Future of perceived price fairness research in hospitality

Authored by: Jean-Pierre van der Rest , Xuan Lorna Wang , Cindy Heo

The Routledge Handbook of Hospitality Management

Print publication date:  March  2014
Online publication date:  March  2014

Print ISBN: 9780415671774
eBook ISBN: 9781315814353
Adobe ISBN: 9781317804246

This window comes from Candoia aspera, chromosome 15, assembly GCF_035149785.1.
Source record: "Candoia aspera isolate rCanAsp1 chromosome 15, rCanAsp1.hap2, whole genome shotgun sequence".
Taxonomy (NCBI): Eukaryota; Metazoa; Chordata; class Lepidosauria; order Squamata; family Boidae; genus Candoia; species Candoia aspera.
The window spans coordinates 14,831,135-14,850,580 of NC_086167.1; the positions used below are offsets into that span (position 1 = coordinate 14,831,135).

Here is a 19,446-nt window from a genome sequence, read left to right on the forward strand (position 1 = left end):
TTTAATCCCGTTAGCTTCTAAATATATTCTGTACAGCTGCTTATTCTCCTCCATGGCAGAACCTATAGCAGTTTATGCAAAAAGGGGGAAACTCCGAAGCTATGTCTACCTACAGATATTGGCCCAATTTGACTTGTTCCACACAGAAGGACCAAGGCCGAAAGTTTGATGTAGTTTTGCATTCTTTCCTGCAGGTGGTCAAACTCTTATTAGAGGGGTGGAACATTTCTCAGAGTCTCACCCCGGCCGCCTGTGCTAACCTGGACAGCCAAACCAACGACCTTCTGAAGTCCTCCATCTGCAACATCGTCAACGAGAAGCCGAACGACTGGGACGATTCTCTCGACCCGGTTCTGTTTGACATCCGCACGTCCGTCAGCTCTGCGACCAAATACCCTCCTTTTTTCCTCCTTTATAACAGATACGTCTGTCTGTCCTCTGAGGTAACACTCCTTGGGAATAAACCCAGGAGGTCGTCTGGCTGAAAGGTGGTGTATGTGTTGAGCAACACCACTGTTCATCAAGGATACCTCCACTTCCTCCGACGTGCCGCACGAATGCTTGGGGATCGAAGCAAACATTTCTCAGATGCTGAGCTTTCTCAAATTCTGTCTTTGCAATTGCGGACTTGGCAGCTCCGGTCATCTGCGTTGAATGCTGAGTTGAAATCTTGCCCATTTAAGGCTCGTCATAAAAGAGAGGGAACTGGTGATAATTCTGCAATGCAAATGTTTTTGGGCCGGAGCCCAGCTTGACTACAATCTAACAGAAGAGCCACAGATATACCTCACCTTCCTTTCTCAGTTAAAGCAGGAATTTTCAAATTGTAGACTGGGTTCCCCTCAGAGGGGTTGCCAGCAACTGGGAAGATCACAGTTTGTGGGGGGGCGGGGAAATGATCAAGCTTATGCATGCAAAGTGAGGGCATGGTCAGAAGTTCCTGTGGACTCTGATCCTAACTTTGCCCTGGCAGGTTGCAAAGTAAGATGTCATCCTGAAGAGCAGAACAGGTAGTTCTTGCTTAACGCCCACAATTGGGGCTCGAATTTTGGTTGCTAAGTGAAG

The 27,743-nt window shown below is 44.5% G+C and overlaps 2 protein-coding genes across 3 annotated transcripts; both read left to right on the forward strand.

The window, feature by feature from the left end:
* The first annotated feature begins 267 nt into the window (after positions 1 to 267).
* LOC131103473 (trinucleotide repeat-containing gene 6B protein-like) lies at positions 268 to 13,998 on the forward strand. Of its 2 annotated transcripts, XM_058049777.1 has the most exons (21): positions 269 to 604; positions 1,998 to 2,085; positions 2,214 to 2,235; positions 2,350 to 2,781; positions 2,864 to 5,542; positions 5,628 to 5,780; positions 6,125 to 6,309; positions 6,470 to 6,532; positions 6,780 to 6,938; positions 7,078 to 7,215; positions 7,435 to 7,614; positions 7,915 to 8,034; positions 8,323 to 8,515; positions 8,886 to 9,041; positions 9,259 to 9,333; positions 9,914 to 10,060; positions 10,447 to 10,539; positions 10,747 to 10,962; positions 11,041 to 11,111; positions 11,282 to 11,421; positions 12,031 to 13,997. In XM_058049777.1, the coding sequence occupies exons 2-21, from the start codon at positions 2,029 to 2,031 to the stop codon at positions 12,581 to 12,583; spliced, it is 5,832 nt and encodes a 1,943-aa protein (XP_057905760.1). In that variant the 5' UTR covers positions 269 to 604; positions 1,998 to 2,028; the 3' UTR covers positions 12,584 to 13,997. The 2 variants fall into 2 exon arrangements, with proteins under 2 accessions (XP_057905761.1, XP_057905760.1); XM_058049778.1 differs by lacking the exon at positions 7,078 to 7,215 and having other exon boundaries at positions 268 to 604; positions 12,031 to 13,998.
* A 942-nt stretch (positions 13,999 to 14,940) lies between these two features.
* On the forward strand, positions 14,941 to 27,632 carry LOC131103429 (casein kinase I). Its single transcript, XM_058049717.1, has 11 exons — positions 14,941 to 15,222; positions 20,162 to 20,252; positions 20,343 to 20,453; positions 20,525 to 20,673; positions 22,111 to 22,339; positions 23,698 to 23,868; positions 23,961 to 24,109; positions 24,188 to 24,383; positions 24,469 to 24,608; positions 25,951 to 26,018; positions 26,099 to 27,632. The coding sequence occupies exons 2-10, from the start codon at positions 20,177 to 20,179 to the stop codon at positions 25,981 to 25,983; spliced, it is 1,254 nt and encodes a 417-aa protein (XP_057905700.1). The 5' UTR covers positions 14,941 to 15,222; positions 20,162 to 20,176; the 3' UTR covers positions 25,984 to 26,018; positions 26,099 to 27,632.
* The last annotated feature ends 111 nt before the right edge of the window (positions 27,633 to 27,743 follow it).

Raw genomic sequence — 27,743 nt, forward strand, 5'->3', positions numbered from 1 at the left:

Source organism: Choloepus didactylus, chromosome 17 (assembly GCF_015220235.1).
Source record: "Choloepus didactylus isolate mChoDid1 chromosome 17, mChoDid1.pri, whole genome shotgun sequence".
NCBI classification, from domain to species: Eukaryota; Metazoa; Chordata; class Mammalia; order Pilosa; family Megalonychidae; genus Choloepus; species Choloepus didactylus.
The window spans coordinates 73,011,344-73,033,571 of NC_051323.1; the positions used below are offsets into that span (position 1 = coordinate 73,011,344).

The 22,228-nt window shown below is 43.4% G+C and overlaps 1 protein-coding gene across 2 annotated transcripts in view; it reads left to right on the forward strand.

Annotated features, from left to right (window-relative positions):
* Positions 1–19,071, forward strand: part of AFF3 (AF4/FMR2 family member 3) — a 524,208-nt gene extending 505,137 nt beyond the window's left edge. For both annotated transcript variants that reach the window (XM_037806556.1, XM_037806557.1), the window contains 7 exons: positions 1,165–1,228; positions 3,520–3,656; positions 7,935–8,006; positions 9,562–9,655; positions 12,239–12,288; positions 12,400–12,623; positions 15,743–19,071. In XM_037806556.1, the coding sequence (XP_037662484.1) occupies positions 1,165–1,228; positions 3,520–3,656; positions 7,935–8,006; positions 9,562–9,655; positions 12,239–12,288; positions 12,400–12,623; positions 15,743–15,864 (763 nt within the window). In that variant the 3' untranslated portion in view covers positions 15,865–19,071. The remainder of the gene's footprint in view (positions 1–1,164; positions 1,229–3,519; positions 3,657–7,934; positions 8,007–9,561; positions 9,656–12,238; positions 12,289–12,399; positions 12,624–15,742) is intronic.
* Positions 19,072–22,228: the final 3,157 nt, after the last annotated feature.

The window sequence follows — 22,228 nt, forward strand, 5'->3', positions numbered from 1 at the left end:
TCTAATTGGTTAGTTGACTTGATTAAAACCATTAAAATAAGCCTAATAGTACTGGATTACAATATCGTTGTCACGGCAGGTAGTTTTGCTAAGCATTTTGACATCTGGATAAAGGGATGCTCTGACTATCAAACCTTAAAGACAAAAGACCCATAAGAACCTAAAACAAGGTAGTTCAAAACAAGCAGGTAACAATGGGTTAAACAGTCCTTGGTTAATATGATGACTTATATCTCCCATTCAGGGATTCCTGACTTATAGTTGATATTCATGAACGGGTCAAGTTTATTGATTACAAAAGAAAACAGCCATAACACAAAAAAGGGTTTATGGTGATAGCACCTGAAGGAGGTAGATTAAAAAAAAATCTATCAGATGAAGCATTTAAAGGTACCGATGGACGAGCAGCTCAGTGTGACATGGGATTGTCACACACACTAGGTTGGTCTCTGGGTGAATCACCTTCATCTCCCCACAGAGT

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Prior to the First World War, public pricing policy was essentially of no concern to officials and politicians in the UK/US. Trade associations performed functions that ran afoul of antitrust laws (Scherer and Ross, 1990). Price-fixing, secret price-shading and other collusive pricing behaviour were subject only to the restraint of trade doctrine, ‘interpreted in such a narrow way as to make almost anything legal’ (Mitchell, 1978: 20). This changed rapidly during the two world wars, when severe shortages forced governments to act and regulate prices to stop ‘profiteering’, prevent wage/price inflation and ensure that the poor could buy their rations. Moreover, under wartime conditions, the pursuit of private interest was perceived as less acceptable and gradual shifts were occurring in political viewpoints on the welfare implications of monopolies (power), admitting the danger of detriment to the consumer. Therefore, official committees were established to investigate the desirability of restraints such as resale price maintenance and tying. Laws were enacted and courts rendered judgements that altered prevailing views as to what was (socially) desirable in pricing and what was not. As a result, collective price agreements were gradually outlawed and firms were forced to look afresh at their pricing practices. This initiated a whole new body of literature prescribing what businessmen should do in setting prices (e.g. Dean, 1950; McNair and May, 1957; Lawyer, 1963; Abrahams, 1964; Sampsom, 1964; Hinkle, 1965; De Vos and Schomer, 1966; Walker, 1967; Darden, 1968; Oxenfeldt, 1975).

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